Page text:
Student Selection, Attrition, and Replacement in KIPP Schools
Skeptics of charter schools have argued that the impact of charters on student performance can be attributed to their ability to “skim motivated students.” That is to say, in simplified terms: high-flying charters are high-flying, not because of their ability to educate kids more effectively than their traditional public school peers, but because of their ability to attract and retain cream-of-the-crop students.
Mathematica Policy Research, a top-notch policy and program evaluator, has recently looked into this precise question, using KIPP charter schools as its guinea-pig. KIPP, with its 125 schools in 39 states and the District of Columbia, is one of the largest charter school networks in the U.S. In Ohio, it operates one middle school in Columbus (sponsored by Fordham).
The researcher ask whether KIPP schools have (1) higher rates of attrition of its low-performers, compared to their district school peers; and (2) whether KIPP schools have higher rates of “late arriving” high-performers, compared to their district counterparts. If the researchers find higher rates of attrition or late-arriving, one could infer that the positive impact that KIPP charters have on student performance (found here, here, and here) is a function of selection and (de-selection) of students rather than of KIPP’s educational approach.
When the researchers compared attrition rates, they found no significant difference. KIPP schools lost students of the same quality, at the same rate as their district counterparts; in fact, both tended to lose mostly low-achievers. So with respect to attrition: check, one cannot attribute KIPP’s positive impact to its ability to “lose” or “de-select” lousy students. When the researchers compared late arrivals, KIPP schools did attract a higher proportion of high-achieving students than did district schools. So the evidence is less clear: some of KIPP’s positive impact might be attributable to the late-arrival of smart youngsters.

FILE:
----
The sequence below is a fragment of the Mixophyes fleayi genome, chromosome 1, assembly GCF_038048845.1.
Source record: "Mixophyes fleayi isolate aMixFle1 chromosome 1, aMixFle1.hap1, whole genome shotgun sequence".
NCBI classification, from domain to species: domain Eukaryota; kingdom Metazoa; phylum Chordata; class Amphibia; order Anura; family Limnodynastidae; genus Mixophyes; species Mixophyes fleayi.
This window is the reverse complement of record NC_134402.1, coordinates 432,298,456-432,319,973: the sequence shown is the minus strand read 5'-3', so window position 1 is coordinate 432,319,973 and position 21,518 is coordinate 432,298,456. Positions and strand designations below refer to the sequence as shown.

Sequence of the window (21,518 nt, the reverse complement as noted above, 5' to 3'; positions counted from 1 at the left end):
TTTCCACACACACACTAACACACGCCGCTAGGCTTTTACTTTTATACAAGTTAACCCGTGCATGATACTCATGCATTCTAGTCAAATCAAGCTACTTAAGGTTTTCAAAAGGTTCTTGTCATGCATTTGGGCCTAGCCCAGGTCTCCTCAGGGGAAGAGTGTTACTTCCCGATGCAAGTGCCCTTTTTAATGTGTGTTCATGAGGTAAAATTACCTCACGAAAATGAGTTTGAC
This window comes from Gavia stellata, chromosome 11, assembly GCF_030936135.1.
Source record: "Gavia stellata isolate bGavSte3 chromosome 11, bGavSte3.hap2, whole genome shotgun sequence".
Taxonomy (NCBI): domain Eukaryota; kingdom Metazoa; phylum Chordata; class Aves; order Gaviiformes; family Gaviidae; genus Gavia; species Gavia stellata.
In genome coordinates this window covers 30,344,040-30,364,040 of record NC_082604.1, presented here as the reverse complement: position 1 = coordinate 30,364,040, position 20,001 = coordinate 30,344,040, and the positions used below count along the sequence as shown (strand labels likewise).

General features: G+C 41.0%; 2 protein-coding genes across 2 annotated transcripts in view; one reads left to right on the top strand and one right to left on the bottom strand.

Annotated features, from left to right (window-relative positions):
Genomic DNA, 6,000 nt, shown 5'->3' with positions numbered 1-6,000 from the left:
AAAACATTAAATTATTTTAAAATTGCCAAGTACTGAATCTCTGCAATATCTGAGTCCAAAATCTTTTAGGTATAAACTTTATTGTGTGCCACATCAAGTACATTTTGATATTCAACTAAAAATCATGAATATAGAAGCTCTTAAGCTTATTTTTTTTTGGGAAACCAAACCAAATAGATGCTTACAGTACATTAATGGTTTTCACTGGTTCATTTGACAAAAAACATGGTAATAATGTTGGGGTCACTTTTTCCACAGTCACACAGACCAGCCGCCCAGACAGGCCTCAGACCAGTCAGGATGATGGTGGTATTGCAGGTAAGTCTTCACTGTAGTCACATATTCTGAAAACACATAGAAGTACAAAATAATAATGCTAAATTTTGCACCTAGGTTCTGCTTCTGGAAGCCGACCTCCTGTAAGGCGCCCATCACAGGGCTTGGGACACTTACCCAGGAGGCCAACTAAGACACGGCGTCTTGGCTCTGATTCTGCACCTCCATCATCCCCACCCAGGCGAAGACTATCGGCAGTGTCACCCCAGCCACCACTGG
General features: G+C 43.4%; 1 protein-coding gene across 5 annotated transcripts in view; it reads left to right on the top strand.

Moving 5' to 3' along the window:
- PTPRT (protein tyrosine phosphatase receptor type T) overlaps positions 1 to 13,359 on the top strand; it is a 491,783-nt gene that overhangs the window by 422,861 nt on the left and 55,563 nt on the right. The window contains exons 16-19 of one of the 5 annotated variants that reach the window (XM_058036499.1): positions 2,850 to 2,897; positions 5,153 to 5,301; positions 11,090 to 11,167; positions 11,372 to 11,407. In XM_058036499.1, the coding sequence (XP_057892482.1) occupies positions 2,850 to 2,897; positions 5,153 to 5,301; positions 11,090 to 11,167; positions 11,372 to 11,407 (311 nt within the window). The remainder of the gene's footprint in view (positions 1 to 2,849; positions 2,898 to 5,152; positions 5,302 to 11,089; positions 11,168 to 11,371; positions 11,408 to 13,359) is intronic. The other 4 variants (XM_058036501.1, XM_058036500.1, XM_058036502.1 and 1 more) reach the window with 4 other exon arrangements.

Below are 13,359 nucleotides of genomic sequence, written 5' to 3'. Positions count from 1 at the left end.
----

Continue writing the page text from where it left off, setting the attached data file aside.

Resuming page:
The researchers conclude that, despite KIPP’s higher rate of late-arriving, high-performers, one cannot attribute KIPP’s “large cumulative impacts on student achievement” to this factor alone. (This would be mediated through “peer effects.” Think about it like this: studying with more “smart” people should make one smarter.) The bottom-line, then: in light of rigorous evaluation, KIPP continues to shine. The research here indicates to even the severest skeptic that KIPP’s educational approach—no excuses, more time, etc.—has a measurable, positive impact on student learning.
SOURCE: Ira Nicholas-Barrer, Brian P. Gill, Phillip Gleason, and Christina Clark Tuttle, Student Selection, Attrition, and Replacement in KIPP Middle Schools, (Washington D.C.: Mathematica Policy Research, September 2012).